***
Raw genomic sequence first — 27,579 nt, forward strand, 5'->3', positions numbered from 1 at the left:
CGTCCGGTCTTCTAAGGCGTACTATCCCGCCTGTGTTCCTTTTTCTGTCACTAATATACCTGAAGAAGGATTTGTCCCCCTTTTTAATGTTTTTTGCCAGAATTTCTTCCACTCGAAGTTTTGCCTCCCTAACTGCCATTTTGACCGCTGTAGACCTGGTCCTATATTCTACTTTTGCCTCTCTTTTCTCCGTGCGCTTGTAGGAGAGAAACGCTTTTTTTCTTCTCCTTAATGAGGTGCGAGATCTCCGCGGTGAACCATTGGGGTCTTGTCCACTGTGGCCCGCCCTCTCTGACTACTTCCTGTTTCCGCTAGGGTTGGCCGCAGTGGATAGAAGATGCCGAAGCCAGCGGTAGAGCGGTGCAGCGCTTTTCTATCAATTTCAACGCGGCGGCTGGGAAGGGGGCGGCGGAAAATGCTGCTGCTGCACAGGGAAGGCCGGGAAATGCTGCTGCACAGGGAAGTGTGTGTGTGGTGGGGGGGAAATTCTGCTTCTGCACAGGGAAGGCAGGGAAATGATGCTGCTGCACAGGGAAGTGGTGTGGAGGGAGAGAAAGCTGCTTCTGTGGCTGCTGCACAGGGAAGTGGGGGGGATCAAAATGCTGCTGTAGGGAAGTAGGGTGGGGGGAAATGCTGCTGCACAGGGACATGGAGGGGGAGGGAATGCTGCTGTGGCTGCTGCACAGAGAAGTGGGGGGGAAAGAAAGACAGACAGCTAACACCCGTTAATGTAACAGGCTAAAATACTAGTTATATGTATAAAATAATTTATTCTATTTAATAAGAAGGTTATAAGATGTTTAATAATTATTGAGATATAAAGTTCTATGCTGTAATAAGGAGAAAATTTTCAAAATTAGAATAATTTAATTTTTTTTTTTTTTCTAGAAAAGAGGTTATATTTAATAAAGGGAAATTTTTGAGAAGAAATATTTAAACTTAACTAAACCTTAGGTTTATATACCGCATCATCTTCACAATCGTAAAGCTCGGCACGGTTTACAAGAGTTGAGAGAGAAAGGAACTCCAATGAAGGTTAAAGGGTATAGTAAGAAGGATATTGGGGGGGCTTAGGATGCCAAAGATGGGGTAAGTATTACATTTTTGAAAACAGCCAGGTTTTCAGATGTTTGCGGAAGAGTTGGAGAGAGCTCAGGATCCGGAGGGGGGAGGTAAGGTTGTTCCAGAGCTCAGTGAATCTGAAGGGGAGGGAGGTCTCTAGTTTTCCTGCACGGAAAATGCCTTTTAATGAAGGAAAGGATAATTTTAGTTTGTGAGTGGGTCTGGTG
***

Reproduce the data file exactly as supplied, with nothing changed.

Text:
Raw genomic sequence first — 27,579 nt, forward strand, 5'->3', positions numbered from 1 at the left:
CGTCCGGTCTTCTAAGGCGTACTATCCCGCCTGTGTTCCTTTTTCTGTCACTAATATACCTGAAGAAGGATTTGTCCCCCTTTTTAATGTTTTTTGCCAGAATTTCTTCCACTCGAAGTTTTGCCTCCCTAACTGCCATTTTGACCGCTGTAGACCTGGTCCTATATTCTACTTTTGCCTCTCTTTTCTCCGTGCGCTTGTAGGAGAGAAACGCTTTTTTTCTTCTCCTTAATGAGGTGCGAGATCTCCGCGGTGAACCATTGGGGTCTTGTCCACTGTGGCCCGCCCTCTCTGACTACTTCCTGTTTCCGCTAGGGTTGGCCGCAGTGGATAGAAGATGCCGAAGCCAGCGGTAGAGCGGTGCAGCGCTTTTCTATCAATTTCAACGCGGCGGCTGGGAAGGGGGCGGCGGAAAATGCTGCTGCTGCACAGGGAAGGCCGGGAAATGCTGCTGCACAGGGAAGTGTGTGTGTGGTGGGGGGGAAATTCTGCTTCTGCACAGGGAAGGCAGGGAAATGATGCTGCTGCACAGGGAAGTGGTGTGGAGGGAGAGAAAGCTGCTTCTGTGGCTGCTGCACAGGGAAGTGGGGGGGATCAAAATGCTGCTGTAGGGAAGTAGGGTGGGGGGAAATGCTGCTGCACAGGGACATGGAGGGGGAGGGAATGCTGCTGTGGCTGCTGCACAGAGAAGTGGGGGGGAAAGAAAGACAGACAGCTAACACCCGTTAATGTAACAGGCTAAAATACTAGTTATATGTATAAAATAATTTATTCTATTTAATAAGAAGGTTATAAGATGTTTAATAATTATTGAGATATAAAGTTCTATGCTGTAATAAGGAGAAAATTTTCAAAATTAGAATAATTTAATTTTTTTTTTTTTTCTAGAAAAGAGGTTATATTTAATAAAGGGAAATTTTTGAGAAGAAATATTTAAACTTAACTAAACCTTAGGTTTATATACCGCATCATCTTCACAATCGTAAAGCTCGGCACGGTTTACAAGAGTTGAGAGAGAAAGGAACTCCAATGAAGGTTAAAGGGTATAGTAAGAAGGATATTGGGGGGGCTTAGGATGCCAAAGATGGGGTAAGTATTACATTTTTGAAAACAGCCAGGTTTTCAGATGTTTGCGGAAGAGTTGGAGAGAGCTCAGGATCCGGAGGGGGGAGGTAAGGTTGTTCCAGAGCTCAGTGAATCTGAAGGGGAGGGAGGTCTCTAGTTTTCCTGCACGGAAAATGCCTTTTAATGAAGGAAAGGATAATTTTAGTTTGTGAGTGGGTCTGGTG